As we move further into the album, there's a clear distinction listeners can make between this record's aesthetic in its direction, and the direction upon which previous releases have taken by equal measure. Here, and what I take as an overwhelming positive and benefit then, is that the band musically know how to measure each one of their guitar arrangements and know precisely how fine or steady the percussion needs to be in one part, and follow it with a increased intensity that's more direct or paced in the next. Honesty is, as they say, the best policy because the gradual build-and-climbatizing of guitar tone and Smith's vocals on the track feel delicately more positioned, as if they're on the fine line between perfect harmony and utter dismay. His eventual cry to 'Shut this place down' is simple, but it captures the somewhat desperate cry of the track's context perfectly - helped of course by the very smooth delivery of strings in the background and subtle backing vocals too. So  for us to have this hopeful interquel only for the themes to revert back to love and heartbeats...and, literally, hearts is ultimately rather deflating. Formaldehyde has the crispest and clearest drum work of the entire album - bass too coming across really well in a track that is adorned by overlaying mass of sound - but again, my ears feel as if they're being forced to focus on the front-man's upbeat mutterings of the heart and its beat, which in truth, adds nothing as spectacular or prevailing the track appears to project itself towards us in.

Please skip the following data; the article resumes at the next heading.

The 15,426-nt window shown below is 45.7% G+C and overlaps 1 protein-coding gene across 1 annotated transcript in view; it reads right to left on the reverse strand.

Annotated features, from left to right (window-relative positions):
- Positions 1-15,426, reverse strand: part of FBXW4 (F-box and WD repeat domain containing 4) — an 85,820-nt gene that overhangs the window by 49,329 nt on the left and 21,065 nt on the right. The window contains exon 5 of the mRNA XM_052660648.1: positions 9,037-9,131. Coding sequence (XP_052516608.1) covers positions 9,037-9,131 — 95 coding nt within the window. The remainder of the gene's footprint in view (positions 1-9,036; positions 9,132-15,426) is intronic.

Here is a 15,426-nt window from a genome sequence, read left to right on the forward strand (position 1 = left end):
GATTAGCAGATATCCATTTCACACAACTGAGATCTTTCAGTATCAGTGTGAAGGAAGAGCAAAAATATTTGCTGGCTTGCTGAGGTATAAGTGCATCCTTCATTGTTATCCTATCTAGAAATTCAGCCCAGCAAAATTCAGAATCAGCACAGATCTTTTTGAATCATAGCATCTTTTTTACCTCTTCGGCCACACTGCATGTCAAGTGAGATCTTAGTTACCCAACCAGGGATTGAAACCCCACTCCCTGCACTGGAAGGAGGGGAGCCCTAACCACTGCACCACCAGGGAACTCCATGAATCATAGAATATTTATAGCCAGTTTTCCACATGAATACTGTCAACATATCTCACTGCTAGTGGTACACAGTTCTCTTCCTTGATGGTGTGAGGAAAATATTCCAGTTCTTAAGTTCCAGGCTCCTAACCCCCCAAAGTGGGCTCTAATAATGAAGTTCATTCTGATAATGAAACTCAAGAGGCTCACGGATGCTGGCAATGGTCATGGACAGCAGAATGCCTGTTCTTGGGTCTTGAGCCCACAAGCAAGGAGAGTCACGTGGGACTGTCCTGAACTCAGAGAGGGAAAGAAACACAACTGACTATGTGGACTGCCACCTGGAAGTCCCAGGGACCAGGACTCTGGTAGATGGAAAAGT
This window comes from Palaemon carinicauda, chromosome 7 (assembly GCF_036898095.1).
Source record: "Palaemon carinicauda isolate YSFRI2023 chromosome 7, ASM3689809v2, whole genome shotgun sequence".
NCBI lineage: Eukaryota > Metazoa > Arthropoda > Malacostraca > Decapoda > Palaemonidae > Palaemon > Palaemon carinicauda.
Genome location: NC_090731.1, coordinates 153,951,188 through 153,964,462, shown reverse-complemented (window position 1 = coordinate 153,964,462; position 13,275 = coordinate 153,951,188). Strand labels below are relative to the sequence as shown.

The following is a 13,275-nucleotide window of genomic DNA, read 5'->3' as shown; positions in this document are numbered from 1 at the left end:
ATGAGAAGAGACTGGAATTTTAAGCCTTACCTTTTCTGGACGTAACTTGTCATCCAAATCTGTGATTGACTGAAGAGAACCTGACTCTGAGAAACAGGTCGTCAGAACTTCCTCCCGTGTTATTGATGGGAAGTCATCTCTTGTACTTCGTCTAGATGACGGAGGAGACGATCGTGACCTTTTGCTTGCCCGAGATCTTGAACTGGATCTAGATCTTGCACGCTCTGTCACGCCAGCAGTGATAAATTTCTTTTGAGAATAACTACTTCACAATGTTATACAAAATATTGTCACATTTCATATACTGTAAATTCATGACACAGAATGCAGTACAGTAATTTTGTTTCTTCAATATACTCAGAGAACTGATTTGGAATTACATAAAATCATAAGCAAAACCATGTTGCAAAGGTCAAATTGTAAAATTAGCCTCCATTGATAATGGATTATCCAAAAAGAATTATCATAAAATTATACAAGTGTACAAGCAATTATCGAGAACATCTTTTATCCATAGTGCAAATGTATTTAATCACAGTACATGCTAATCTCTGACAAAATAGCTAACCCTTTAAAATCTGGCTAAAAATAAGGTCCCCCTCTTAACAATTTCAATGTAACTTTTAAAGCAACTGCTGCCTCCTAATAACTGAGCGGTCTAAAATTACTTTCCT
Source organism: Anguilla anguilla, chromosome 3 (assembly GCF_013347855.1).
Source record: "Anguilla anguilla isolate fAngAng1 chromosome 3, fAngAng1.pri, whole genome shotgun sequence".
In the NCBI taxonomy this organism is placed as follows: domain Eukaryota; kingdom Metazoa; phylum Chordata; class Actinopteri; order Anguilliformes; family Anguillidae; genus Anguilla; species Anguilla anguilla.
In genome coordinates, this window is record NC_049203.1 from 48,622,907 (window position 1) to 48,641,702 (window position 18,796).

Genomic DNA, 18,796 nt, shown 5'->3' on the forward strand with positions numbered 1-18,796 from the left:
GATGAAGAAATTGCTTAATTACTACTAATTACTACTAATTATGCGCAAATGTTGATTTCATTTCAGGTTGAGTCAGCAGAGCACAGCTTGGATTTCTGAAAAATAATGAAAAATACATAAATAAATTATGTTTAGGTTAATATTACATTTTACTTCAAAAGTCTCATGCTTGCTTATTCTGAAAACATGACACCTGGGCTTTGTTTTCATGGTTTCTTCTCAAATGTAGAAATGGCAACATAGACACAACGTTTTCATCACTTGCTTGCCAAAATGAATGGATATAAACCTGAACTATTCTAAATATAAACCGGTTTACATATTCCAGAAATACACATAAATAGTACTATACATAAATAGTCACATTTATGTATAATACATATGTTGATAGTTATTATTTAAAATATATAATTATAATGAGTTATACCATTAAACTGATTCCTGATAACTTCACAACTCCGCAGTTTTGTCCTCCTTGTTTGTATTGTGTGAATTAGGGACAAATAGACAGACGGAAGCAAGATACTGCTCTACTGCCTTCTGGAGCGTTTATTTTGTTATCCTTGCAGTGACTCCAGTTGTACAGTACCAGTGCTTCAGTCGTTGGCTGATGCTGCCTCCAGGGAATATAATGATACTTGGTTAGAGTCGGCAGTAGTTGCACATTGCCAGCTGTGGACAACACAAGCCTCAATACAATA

Hyena could perhaps be the best case for Editors' argument that their sound does hold in itself a slightly more sonic captivation. Guitars here are, from the off, far more sleeker, and create for themselves a very clean groove and momentum that neither dictates nor passively strolls through the track. From it, the electric counterparts (which create an interesting contrast from the cleaner grooves to their more rash and scurried textures) and percussion act so as to react against it but fortunately don't stray too far from the desired path set out. Because of it, Smith too holds more of a control over his vocal delivery - falsetto parts are present, but thankfully are more nestled and better placed amid the song's production. Because of the coastal guitar hooks, the slightly more controlled and set-out objective pays off and Editors' sound doesn't feel in anyway desperate or overpowering in its attempts to appease or prevail above all.